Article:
It's the day every team would like to get into the 33-car field. You're safer starting at the front and it puts you at least one day ahead of the other 22 teams in preparing for the race, which takes completely different chassis settings than qualifying. You run by yourself in qualifying and need to take as much downforce off the car as possible to find the speed; in the race, you need downforce to deal with the turbulence and to be able to pass in the draft. That one extra day could pay big dividends on May 24.
Lloyd drives for an operation that combines the resources of Chip Ganassi Racing and Sam Schmidt Motorsports. He signed a development contract with Ganassi after the 2007 season, and this is the second year he's been farmed out to a satellite operation for Indianapolis. Lloyd started 19th and finished 25th with Rahal Letterman Racing in 2008, falling out after completing 151 laps and brushing the wall in Turn 4. It's his only IndyCar race.
There's certainly a relationship between the Ganassi/Schmidt satellite and the main Ganassi organization, which qualified
"We exchange a little information each day," Lloyd explained. "Andy Brown does a debrief with their engineers at the end of the day, what we've learned, what they've learned, here's what we're finding. We are getting some help and it's definitely helpful.
"It's so hard to do the 500 as a one-off. You're not able to figure out all those things guys figure out over five years they've been running the same chassis in one month, and we're fortunate to be linking into such a team as successful as Ganassi."
With the exception of a couple of hours of testing late last year, Lloyd hadn't driven an IndyCar since last year's 500.
"My actual experience level in an IndyCar is pretty low," Lloyd said. "Last year, they wouldn't let me run at Indy when it was windy, and for an inexperienced driver, the wind makes it more daunting and challenging."
Schmidt missed qualifying for the 500 for the first time last year with
Lloyd had a lap in practice at 224.219 mph on Friday, but the conditions were vicious, cooler and windy, on Pole Day.
"We lost the setup from the day before," Lloyd said. "The wind was definitely an issue."
They were blowing regularly in the teens, with gusts up in the middle 20s, from the west-northwest. At Indy, that's into and across the front nose of a car approaching 230 mph going into Turn 1. To have a fast lap, you have to hold your foot down to the floor, even as the wind blows the front end out toward the outside wall. It's hold-your-breath time.
Eight minutes after Wheldon's crash, Lloyd did a four-lap qualifying simulation and his fastest lap was 221.959.
Schmidt wasn't going to give up. The team kept making changes, running and making changes. They weren't fast enough. Finally, with the clock ticking down, they made more chassis adjustments and sent Lloyd out without any laps on it. There wasn't much time. Five minutes remained when he rolled out onto the famous 2.5-mile track.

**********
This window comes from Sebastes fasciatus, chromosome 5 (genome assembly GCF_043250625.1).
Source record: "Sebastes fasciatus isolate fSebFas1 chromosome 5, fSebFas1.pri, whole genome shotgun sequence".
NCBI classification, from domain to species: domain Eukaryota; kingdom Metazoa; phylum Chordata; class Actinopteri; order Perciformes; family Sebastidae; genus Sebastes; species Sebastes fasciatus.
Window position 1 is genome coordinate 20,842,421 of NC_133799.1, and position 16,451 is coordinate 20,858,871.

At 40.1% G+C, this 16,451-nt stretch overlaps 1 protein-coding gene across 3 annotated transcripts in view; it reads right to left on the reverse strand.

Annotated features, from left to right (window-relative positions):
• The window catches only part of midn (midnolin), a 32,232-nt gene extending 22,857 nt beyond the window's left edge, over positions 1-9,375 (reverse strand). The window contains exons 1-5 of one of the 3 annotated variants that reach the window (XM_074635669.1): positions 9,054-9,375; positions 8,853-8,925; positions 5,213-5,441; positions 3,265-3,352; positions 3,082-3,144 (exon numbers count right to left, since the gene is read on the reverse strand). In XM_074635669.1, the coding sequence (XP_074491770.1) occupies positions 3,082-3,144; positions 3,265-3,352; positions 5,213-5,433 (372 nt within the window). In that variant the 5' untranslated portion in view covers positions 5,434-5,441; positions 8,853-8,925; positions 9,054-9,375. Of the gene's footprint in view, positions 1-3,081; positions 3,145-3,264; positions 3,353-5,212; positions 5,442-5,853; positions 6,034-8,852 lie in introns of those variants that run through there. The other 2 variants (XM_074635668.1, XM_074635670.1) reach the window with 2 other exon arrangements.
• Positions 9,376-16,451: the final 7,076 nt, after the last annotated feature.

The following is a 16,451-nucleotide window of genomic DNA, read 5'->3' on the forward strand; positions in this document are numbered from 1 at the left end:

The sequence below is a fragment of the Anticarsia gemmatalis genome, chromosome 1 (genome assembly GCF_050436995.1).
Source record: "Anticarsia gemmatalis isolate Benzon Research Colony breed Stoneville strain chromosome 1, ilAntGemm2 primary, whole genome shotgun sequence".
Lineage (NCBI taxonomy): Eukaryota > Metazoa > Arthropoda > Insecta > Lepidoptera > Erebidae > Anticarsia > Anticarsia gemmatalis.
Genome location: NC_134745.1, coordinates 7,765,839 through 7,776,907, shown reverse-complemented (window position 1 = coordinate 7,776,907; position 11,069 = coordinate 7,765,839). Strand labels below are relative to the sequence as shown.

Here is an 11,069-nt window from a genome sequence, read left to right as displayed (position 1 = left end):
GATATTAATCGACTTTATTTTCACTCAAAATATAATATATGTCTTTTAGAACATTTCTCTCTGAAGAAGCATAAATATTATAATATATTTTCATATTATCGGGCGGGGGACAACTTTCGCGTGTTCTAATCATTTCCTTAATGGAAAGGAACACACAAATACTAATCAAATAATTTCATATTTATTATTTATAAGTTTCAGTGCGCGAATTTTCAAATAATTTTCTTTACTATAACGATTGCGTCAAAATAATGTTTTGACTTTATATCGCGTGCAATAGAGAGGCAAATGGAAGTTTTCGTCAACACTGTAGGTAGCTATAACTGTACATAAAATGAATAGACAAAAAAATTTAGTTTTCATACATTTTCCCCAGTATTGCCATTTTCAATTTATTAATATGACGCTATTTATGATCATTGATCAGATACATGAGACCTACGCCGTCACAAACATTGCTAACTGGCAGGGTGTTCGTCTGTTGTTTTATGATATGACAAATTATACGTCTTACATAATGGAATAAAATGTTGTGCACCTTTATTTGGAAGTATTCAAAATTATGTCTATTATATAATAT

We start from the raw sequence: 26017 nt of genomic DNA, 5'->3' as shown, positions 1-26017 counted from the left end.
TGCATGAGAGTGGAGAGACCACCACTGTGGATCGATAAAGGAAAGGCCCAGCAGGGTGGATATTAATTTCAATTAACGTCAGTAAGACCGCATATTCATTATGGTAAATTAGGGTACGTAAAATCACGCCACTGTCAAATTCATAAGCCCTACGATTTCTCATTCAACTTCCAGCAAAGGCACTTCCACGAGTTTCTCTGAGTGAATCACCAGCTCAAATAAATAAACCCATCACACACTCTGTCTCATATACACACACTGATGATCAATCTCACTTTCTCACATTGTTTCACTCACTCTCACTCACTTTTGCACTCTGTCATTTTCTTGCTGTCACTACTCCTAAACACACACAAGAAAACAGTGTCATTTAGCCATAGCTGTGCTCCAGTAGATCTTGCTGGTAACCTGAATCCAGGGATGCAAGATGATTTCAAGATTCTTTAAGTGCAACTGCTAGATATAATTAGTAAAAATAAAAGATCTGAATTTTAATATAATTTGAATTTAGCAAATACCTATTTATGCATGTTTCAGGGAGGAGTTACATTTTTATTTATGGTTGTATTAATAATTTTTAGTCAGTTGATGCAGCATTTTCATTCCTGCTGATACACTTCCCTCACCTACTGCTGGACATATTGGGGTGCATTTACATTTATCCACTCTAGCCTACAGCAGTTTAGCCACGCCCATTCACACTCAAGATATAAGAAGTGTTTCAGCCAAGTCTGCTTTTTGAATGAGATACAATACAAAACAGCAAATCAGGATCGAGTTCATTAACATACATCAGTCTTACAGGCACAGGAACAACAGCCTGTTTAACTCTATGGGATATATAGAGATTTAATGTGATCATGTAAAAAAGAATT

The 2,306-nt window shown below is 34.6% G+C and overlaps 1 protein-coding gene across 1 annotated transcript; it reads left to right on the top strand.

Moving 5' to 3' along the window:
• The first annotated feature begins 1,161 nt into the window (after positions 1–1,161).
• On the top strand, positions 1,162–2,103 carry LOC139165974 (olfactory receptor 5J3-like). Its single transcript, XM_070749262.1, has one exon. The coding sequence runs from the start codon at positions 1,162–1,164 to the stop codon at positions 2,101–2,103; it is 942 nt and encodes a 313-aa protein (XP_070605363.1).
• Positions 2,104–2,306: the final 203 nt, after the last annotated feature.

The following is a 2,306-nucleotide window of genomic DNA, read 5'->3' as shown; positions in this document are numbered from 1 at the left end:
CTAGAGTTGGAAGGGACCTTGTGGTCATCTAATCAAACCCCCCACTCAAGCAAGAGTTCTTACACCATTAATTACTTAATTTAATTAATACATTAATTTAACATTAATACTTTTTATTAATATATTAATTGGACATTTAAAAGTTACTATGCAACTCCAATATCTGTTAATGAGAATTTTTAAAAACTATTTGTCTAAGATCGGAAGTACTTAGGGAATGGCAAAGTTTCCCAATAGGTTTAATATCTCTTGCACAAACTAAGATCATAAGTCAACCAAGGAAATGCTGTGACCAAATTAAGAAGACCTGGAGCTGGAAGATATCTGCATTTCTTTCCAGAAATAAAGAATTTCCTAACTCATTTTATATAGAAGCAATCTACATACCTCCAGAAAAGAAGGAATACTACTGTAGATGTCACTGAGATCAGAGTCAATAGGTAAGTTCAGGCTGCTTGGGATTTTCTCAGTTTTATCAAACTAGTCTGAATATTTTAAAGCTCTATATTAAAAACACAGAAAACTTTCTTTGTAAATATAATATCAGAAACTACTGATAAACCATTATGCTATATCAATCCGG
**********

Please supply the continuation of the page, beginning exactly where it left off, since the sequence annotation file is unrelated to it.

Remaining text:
"For us to get into the top 11, we couldn't play it safe," Lloyd said.
Lloyd was just fast enough, taking the 11th and final starting spot on Pole Day.
Among the drivers who didn't make it were Panther Racing's Wheldon, Andretti Green's
"I want to proudly recognize our team for this feat," Schmidt said. "We're in there with three Penskes, two Ganassis, three Andretti Greens. There are no one-offs in there, no independent teams, and we are quite excited to be there. We have every expectation to be competitive in the race.
"We need to thank Alex because at 5:55 p.m. we asked him if he wanted to go or wanted to wait, and he absolutely, positively had his mind made up he was going to go, and he got the job done. For somebody that doesn't have a full-time ride and isn't doing this week-in, week-out, it was a pretty impressive effort."
Lloyd, who won the Indy Lights championship in 2007, has an inspiring leader in Schmidt, whose driving career ended on Jan. 6, 2000, in an IndyCar testing crash at Walt Disney World Speedway. He was paralyzed from the neck down.
"I was in the hospital in Orlando and doctors told my wife [Sheila] to find a nursing home for me, that I'd be on a ventilator for life," Schmidt recalled.
Over the next 12 months, Schmidt got off the ventilator, out of bed and into a wheelchair. Then, he started his race team and the Sam Schmidt Paralysis Foundation, which has raised over $5 million to find a cure.
"Sam still has that commitment and determination, focus and desire to win and run at the front," Lloyd said. "He has a positive way how he looks at life after everything he's been through. Nothing can hold him back. He's still convinced at some point he'll get up and walk again. A lot of people would give up, he's gone completely opposite and attacked everything."
Schmidt drove in three Indy 500s, from 1997 to 1999, and won the IndyCar race at Las Vegas in 1999. After a year away, he's back in the 500 as a car owner, probably with his best shot at winning it. There isn't an owner in the garage who wants or deserves it more.